02 November, 2015

Thirty-three (and a Third?) An Anniversary and a Trip

October 23, 1982 was a cool, windy day in Elberton, Georgia (my hometown) when Dennis and I got married.  The next day was also cool, but with bright sunshine, when we had our reception in Athens, Georgia where I had lived since starting university there in 1972.  We celebrated our 33rd anniversary in South Englishtown, Belize a couple of weeks ago.  Aside from wanting to throttle each other from time to time, we have had a great marriage cemented by our shared passions in natural history, similar political views, and our goal (now achieved!) of living in Belize.  We prepared a simple but elegant meal to celebrate - salad of golden sweet pepper strips, lobster and mushroom Alfredo, and apricot tart accompanied by a French sparkling wine.  The apricot tart turned out fantastic and will definitely be added to my rotating repertoire of desserts.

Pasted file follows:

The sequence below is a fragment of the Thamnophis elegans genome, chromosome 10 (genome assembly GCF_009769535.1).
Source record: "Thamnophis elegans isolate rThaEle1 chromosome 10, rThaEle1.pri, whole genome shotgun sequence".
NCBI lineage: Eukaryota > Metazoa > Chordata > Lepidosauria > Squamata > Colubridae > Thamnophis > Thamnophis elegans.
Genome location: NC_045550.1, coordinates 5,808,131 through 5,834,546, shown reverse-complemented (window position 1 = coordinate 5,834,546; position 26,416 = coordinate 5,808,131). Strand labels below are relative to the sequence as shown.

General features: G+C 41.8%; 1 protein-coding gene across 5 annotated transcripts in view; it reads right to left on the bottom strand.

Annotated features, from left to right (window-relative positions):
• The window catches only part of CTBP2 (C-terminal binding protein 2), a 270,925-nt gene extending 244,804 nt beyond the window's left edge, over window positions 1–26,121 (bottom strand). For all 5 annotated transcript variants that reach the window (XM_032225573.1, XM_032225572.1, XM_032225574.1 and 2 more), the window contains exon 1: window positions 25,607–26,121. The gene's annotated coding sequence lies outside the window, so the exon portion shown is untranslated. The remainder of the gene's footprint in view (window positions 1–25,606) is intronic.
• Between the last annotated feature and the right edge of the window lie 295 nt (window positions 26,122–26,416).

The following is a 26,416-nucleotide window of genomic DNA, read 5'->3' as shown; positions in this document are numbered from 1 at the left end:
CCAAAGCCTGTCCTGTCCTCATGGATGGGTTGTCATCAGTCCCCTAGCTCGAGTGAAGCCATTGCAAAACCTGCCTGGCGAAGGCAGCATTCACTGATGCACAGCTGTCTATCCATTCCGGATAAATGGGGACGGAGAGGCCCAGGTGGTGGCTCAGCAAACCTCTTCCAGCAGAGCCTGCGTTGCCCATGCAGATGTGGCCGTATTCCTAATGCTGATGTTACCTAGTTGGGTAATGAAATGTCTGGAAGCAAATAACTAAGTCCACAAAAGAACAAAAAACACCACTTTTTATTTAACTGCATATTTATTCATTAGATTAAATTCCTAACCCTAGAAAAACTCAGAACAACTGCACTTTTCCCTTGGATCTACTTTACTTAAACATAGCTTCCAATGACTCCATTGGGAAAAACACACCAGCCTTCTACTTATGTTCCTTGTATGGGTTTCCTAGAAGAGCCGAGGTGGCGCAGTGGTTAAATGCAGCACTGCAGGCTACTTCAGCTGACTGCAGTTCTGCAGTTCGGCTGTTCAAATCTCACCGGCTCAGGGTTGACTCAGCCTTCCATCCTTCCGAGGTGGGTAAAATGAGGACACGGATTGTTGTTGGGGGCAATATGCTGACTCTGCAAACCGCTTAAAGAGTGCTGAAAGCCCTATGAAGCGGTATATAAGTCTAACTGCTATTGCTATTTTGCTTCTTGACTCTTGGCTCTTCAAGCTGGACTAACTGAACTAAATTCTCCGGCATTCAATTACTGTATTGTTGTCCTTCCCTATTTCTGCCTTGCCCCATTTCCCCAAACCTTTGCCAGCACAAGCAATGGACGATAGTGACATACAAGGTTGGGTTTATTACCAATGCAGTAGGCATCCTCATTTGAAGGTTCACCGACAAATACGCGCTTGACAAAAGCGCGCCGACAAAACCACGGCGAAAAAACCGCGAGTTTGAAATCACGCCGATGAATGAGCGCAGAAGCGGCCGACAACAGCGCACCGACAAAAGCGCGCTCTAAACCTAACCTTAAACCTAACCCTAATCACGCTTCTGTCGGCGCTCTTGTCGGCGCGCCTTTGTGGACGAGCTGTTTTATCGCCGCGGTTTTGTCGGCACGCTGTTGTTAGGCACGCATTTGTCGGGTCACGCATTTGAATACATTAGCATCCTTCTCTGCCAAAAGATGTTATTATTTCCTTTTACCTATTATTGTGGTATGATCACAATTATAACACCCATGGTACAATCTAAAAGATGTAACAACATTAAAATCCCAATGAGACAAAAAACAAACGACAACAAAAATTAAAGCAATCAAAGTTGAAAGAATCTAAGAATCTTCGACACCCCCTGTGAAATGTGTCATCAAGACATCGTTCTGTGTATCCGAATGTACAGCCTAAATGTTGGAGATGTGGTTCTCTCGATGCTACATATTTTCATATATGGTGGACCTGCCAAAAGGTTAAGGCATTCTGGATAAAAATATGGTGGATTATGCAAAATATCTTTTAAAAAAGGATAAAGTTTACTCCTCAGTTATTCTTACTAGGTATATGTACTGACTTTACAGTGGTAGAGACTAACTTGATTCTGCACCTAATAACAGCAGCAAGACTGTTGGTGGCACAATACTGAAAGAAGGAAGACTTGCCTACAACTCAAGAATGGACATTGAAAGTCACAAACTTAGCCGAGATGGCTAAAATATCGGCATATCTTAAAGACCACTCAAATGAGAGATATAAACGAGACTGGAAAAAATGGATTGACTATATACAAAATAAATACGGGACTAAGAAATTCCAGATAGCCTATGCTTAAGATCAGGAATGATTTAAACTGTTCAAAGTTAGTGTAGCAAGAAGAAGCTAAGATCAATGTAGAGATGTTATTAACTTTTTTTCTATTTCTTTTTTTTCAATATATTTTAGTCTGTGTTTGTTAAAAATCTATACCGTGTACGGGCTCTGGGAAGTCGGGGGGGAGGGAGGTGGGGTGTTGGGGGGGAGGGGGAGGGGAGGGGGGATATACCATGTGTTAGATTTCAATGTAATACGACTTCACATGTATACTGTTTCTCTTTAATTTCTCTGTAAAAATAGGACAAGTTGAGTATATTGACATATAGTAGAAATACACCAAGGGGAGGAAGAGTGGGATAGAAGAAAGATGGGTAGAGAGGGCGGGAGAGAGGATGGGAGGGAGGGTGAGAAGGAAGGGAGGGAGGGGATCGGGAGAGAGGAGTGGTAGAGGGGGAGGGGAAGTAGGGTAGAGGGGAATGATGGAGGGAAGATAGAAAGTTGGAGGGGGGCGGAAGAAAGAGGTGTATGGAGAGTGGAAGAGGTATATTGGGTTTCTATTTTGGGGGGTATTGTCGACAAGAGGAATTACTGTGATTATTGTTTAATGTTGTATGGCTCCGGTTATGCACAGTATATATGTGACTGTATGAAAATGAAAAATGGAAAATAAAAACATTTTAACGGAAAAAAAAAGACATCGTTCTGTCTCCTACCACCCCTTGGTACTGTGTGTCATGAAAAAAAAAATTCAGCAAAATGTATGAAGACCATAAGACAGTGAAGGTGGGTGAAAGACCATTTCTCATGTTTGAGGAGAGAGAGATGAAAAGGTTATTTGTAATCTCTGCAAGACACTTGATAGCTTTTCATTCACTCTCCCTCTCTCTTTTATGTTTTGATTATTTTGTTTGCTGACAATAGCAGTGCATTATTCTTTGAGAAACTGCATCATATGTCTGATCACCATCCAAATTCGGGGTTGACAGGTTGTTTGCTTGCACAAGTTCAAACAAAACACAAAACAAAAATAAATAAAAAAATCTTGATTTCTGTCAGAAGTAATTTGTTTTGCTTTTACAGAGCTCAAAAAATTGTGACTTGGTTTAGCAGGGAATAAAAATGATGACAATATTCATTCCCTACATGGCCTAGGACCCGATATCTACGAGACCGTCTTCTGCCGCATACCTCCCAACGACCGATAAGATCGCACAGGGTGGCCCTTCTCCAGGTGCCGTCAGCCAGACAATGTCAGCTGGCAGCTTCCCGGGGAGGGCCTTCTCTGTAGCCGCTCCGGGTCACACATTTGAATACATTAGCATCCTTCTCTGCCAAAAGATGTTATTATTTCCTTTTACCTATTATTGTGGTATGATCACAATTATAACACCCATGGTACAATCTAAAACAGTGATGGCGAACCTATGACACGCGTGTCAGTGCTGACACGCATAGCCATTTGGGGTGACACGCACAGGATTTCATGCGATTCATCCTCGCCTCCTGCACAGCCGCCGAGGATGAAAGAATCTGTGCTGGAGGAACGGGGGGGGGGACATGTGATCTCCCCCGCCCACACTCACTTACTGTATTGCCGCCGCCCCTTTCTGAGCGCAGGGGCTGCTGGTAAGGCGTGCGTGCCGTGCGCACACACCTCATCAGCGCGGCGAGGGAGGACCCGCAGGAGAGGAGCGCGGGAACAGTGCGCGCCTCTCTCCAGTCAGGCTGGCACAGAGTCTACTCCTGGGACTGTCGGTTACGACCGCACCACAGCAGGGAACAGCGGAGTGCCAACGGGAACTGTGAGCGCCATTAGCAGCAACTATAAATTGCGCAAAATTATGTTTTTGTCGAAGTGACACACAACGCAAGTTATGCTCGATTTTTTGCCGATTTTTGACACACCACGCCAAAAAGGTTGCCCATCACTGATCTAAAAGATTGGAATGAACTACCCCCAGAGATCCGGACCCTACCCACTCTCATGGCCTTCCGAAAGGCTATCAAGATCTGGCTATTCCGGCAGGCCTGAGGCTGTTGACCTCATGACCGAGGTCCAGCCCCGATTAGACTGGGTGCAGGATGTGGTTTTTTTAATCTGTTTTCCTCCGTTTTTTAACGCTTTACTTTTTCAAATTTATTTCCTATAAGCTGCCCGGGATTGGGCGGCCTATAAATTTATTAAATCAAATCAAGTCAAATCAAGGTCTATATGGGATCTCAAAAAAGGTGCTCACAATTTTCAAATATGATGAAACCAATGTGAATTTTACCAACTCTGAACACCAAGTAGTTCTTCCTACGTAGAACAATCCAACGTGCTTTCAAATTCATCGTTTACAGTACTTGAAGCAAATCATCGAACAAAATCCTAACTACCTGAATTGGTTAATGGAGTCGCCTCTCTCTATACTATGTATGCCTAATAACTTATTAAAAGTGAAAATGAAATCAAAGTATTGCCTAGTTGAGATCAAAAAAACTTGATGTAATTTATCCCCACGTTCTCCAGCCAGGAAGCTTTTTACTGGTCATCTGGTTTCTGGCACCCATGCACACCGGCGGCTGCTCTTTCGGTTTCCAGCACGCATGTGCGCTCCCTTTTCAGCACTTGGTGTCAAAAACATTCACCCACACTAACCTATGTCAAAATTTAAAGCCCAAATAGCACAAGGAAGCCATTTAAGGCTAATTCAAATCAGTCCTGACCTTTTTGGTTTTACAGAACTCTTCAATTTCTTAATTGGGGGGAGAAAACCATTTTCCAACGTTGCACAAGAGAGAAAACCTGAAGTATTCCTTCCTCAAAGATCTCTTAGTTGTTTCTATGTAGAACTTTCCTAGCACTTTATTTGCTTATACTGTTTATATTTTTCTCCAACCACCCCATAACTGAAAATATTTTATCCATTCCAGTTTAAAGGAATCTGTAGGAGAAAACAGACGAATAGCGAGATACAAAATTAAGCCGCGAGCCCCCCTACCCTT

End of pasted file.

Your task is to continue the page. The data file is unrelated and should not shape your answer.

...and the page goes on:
Anniversary Tart
A few days later I flew to Asheville, North Carolina, to visit my brother for 10 days and help him out after particularly extensive shoulder surgery.  Poor guy has to keep his arm in a bumper sling secured to his torso 24 hours a day for at least 8 weeks and is not allowed to drive for that time and perhaps longer depending on his progress.  My oldest sister had been here earlier.  He is doing well, but 8 weeks is a long time!  When I leave he will have 2 more weeks to go.

Asheville is in the Appalachian Mountains and is situated right next to the Blue Ridge Parkway that winds its scenic way through the Blue Ridge National Park.  My arrival coincided with the peak of the autumn leaf color, which was at least a week late this year, so unintended good timing for me.  Fortunately, my brother is feeling well enough for long outings and walks.  On Thursday, a cloudy, misty day, we walked through the Botanical Gardens of Asheville.  I got some photos of the great fall colors, mushrooms, and other features in the garden.

Evidence of intense geologic activity in the past.  The Appalachian Mountains are quite ancient.
There were plenty of large fly agaric Amanita muscaria mushrooms, all growing under hemlock trees.
This unopened mushroom cap is the size of a baseball.
The grounds are a mix of landscaped and natural areas.  The landscaped areas feature native plants for the most part.